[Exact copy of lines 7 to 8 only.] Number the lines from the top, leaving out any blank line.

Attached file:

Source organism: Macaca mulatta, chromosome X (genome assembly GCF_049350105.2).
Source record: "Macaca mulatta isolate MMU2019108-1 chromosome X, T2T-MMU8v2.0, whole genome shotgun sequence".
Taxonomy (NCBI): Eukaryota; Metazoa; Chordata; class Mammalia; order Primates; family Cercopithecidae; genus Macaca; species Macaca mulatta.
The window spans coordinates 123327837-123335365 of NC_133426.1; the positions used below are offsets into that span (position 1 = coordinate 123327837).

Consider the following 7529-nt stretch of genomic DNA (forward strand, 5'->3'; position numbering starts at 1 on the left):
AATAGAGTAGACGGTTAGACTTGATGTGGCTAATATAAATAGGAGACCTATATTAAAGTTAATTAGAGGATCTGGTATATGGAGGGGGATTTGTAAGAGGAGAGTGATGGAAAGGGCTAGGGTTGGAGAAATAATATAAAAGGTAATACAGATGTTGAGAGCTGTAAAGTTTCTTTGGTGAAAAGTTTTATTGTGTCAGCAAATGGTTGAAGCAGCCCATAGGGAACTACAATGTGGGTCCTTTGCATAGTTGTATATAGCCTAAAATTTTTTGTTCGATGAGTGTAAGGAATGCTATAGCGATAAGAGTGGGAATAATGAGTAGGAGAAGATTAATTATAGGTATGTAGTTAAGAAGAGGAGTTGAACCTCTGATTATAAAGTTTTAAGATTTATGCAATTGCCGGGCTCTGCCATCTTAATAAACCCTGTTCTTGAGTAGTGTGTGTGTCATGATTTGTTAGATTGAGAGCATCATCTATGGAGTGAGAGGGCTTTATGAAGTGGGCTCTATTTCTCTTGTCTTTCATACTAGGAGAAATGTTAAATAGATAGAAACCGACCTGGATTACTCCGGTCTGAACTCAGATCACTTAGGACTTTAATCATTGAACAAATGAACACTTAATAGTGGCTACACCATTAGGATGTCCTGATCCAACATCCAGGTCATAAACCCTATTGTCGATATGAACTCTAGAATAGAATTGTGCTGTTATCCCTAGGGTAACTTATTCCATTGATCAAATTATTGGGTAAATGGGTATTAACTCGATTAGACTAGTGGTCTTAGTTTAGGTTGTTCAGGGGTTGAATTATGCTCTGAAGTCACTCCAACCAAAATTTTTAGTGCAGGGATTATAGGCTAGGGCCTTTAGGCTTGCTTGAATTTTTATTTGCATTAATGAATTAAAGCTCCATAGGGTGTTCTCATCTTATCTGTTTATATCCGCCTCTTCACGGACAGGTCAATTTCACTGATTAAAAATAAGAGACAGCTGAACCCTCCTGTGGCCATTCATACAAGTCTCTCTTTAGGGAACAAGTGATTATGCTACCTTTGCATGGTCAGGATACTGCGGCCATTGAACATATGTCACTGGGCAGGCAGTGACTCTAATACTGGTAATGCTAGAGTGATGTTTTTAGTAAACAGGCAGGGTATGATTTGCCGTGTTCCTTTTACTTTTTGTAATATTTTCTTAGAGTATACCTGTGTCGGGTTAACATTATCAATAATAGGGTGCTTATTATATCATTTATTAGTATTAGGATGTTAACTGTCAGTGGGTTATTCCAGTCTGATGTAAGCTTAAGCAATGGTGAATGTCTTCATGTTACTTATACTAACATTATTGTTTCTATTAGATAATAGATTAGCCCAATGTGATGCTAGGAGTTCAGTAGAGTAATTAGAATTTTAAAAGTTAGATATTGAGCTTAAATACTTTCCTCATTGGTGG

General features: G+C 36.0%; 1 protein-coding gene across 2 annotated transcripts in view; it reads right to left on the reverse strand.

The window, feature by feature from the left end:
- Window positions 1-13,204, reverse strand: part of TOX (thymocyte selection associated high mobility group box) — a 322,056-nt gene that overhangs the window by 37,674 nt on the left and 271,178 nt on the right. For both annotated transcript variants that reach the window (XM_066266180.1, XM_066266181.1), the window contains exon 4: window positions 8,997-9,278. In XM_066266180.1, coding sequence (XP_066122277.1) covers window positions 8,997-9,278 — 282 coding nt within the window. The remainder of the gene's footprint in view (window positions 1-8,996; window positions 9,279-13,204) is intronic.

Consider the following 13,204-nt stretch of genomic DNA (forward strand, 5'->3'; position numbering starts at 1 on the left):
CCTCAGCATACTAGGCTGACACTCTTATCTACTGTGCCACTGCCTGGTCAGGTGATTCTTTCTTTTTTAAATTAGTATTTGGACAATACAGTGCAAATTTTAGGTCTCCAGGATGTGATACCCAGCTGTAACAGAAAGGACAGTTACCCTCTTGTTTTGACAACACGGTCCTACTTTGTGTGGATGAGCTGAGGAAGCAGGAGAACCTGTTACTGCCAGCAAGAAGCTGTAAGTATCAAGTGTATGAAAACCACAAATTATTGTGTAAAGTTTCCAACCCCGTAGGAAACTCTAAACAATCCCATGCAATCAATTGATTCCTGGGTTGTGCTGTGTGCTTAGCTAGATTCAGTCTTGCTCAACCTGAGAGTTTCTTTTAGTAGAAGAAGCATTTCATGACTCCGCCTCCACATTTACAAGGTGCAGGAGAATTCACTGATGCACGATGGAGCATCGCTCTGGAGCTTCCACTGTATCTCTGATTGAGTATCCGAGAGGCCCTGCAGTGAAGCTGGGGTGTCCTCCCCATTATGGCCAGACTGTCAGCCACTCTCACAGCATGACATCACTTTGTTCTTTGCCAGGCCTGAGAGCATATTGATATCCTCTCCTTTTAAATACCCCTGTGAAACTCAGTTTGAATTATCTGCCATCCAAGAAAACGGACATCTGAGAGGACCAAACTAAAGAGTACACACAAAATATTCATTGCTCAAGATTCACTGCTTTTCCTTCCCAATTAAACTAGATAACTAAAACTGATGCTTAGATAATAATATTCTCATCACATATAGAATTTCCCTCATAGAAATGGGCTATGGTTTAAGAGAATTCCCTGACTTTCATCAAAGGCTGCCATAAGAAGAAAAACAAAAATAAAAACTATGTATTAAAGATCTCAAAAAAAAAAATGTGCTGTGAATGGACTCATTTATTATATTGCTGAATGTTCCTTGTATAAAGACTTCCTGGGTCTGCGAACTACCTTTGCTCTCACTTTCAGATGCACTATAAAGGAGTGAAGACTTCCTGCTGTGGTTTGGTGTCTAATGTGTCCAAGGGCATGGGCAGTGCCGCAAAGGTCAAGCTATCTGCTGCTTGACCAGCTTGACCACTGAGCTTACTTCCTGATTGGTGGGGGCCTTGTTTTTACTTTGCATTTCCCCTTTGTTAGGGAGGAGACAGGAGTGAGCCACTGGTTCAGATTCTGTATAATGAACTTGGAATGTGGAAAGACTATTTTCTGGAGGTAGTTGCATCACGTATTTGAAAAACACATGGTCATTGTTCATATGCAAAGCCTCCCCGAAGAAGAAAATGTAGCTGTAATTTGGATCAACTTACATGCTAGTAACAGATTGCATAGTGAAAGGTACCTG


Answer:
General features: G+C 36.0%; 1 protein-coding gene across 2 annotated transcripts in view; it reads right to left on the reverse strand.

The window, feature by feature from the left end: